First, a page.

Among lifestyle factors, nutrition is one of the most important determinants of health, and represents a pivotal element of cancer risk. Nonetheless, epidemiological evidences of the relationship between several cancers and specific foods and nutrients is still inadequate, and solid conclusions are missing. Several epidemiological studies related increased consumption of high fat diet and the risk to develop different types of cancer. Indeed, caloric restriction without malnutrition is associated to cancer prevention, due to the reduction in the activity of pro-aging pathways, of inflammation in precancerous cells, and to the increase of the apoptosis of damaged cells. Food may be also the primary route of exposure to contaminants from multiple chemical classes such as metals, persistent organic pollutants, and pesticides. Exposure-disease associations and the interplay with genetic susceptibility requires further fundamental knowledge and studies on genetic variation, environment, lifestyle, and chronic disease, that are pivotal to provide insights into disease etiology at the population level, in order to eliminate and reduce associated health risks, that contributing to improve health outcomes for the population. A primary nutritional approach for Active and Healthy Ageing (AHA) has been developed by the Nutrition group of the European Innovation Partnership (EIP) on AHA that could prove effective also to sustainable cancer prevention strategies. A comprehensive approach to adequate nutrition is very important to public health, in order to identify and implement the best possible and fair strategies. The working group on lifestyles of the Italian Ministry of Health has been working in this direction. The group used a consensus methodology to collect and integrate the available evidences from the literature and from the Italian experiences at the regional level, to provide a framework aimed at raising the interest of other experts and relevant stakeholders to outline and scale-up joint strategies for a primary nutritional approach to cancer prevention.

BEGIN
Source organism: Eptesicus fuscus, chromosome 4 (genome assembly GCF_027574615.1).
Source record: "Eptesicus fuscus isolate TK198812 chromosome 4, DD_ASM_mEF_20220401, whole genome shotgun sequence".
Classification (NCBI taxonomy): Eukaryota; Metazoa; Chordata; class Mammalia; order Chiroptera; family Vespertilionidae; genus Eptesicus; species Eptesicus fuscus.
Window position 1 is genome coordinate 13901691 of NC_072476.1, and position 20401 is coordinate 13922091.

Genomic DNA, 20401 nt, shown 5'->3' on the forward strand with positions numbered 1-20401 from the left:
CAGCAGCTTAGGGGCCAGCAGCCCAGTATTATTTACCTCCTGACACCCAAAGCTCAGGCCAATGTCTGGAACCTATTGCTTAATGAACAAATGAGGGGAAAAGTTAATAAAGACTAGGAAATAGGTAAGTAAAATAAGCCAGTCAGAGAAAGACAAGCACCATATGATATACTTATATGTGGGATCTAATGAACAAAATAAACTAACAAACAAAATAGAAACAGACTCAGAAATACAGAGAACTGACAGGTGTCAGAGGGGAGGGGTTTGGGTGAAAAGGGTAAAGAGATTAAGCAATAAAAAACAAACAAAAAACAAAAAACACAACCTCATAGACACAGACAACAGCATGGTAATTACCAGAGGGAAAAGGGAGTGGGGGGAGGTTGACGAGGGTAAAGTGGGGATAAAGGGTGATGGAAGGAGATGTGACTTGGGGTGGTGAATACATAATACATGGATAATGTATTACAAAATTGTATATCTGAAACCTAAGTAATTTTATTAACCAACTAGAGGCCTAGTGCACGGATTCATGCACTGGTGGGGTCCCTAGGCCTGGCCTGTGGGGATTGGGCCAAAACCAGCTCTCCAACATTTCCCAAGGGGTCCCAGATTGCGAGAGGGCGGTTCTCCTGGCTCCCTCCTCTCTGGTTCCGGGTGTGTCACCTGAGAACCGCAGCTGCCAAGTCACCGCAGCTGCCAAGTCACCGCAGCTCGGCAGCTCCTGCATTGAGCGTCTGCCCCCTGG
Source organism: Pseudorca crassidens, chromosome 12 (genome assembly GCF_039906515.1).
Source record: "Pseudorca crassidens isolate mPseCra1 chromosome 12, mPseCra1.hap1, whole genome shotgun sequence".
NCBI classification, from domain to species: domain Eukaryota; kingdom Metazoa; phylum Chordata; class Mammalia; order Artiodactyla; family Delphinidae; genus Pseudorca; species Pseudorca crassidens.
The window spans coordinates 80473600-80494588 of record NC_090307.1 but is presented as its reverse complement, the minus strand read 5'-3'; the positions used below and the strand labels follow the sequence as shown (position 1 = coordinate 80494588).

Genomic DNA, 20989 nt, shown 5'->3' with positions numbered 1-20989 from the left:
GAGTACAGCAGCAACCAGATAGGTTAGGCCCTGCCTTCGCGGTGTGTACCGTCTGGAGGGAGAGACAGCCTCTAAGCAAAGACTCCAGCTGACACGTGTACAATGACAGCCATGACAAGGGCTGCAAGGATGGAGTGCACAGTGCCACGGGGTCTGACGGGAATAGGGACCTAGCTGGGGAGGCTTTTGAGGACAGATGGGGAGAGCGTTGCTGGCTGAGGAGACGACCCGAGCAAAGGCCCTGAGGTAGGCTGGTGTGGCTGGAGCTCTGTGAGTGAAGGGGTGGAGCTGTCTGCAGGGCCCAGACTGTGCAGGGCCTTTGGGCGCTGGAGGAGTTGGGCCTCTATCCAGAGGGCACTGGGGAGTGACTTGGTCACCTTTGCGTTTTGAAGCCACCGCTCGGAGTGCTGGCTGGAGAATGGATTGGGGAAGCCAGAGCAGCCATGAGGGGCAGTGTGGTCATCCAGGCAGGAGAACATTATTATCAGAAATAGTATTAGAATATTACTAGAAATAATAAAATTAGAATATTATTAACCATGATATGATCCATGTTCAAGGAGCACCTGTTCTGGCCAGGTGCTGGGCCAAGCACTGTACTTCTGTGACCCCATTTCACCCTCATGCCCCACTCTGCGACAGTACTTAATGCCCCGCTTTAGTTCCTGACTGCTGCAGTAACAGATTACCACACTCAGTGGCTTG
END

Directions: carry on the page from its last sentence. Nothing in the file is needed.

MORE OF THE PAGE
Di Furia, L., Rusciano, M., Leonardini, L., Rossi, P., Giammarchi, C., Vittori, E., et al. (2015). A Nutritional Approach to the Prevention of Cancer: from Assessment to Personalized Intervention. TRANSLATIONAL MEDICINE @ UNISA, 13.

A Nutritional Approach to the Prevention of Cancer: from Assessment to Personalized Intervention

FIRENZE, Alberto;
2015-01-01

Abstract

Among lifestyle factors, nutrition is one of the most important determinants of health, and represents a pivotal element of cancer risk. Nonetheless, epidemiological evidences of the relationship between several cancers and specific foods and nutrients is still inadequate, and solid conclusions are missing. Several epidemiological studies related increased consumption of high fat diet and the risk to develop different types of cancer. Indeed, caloric restriction without malnutrition is associated to cancer prevention, due to the reduction in the activity of pro-aging pathways, of inflammation in precancerous cells, and to the increase of the apoptosis of damaged cells. Food may be also the primary route of exposure to contaminants from multiple chemical classes such as metals, persistent organic pollutants, and pesticides. Exposure-disease associations and the interplay with genetic susceptibility requires further fundamental knowledge and studies on genetic variation, environment, lifestyle, and chronic disease, that are pivotal to provide insights into disease etiology at the population level, in order to eliminate and reduce associated health risks, that contributing to improve health outcomes for the population. A primary nutritional approach for Active and Healthy Ageing (AHA) has been developed by the Nutrition group of the European Innovation Partnership (EIP) on AHA that could prove effective also to sustainable cancer prevention strategies. A comprehensive approach to adequate nutrition is very important to public health, in order to identify and implement the best possible and fair strategies. The working group on lifestyles of the Italian Ministry of Health has been working in this direction. The group used a consensus methodology to collect and integrate the available evidences from the literature and from the Italian experiences at the regional level, to provide a framework aimed at raising the interest of other experts and relevant stakeholders to outline and scale-up joint strategies for a primary nutritional approach to cancer prevention.
2015
https://www.ncbi.nlm.nih.gov/pmc/articles/PMC4811347/
Di Furia, L., Rusciano, M., Leonardini, L., Rossi, P., Giammarchi, C., Vittori, E., et al. (2015). A Nutritional Approach to the Prevention of Cancer: from Assessment to Personalized Intervention. TRANSLATIONAL MEDICINE @ UNISA, 13.
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Utilizza questo identificativo per citare o creare un link a questo documento: https://hdl.handle.net/10447/216175
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